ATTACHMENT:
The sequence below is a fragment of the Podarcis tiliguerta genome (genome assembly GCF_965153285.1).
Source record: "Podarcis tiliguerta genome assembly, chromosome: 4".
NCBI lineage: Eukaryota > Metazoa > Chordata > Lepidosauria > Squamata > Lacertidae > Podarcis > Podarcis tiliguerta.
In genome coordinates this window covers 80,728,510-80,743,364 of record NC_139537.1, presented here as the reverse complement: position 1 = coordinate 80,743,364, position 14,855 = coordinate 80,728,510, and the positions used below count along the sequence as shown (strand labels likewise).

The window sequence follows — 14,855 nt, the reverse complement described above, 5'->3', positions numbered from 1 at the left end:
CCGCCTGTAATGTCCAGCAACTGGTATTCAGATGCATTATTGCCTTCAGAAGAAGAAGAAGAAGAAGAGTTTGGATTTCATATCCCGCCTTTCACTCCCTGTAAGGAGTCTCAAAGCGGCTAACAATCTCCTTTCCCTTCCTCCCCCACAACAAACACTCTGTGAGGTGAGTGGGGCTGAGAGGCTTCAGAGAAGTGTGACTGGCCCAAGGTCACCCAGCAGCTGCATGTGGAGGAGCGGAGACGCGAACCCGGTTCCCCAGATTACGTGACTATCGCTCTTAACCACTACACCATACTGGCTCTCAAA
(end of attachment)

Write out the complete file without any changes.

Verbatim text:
The sequence below is a fragment of the Podarcis tiliguerta genome (genome assembly GCF_965153285.1).
Source record: "Podarcis tiliguerta genome assembly, chromosome: 4".
NCBI lineage: Eukaryota > Metazoa > Chordata > Lepidosauria > Squamata > Lacertidae > Podarcis > Podarcis tiliguerta.
In genome coordinates this window covers 80,728,510-80,743,364 of record NC_139537.1, presented here as the reverse complement: position 1 = coordinate 80,743,364, position 14,855 = coordinate 80,728,510, and the positions used below count along the sequence as shown (strand labels likewise).

The window sequence follows — 14,855 nt, the reverse complement described above, 5'->3', positions numbered from 1 at the left end:
CCGCCTGTAATGTCCAGCAACTGGTATTCAGATGCATTATTGCCTTCAGAAGAAGAAGAAGAAGAAGAGTTTGGATTTCATATCCCGCCTTTCACTCCCTGTAAGGAGTCTCAAAGCGGCTAACAATCTCCTTTCCCTTCCTCCCCCACAACAAACACTCTGTGAGGTGAGTGGGGCTGAGAGGCTTCAGAGAAGTGTGACTGGCCCAAGGTCACCCAGCAGCTGCATGTGGAGGAGCGGAGACGCGAACCCGGTTCCCCAGATTACGTGACTATCGCTCTTAACCACTACACCATACTGGCTCTCAAA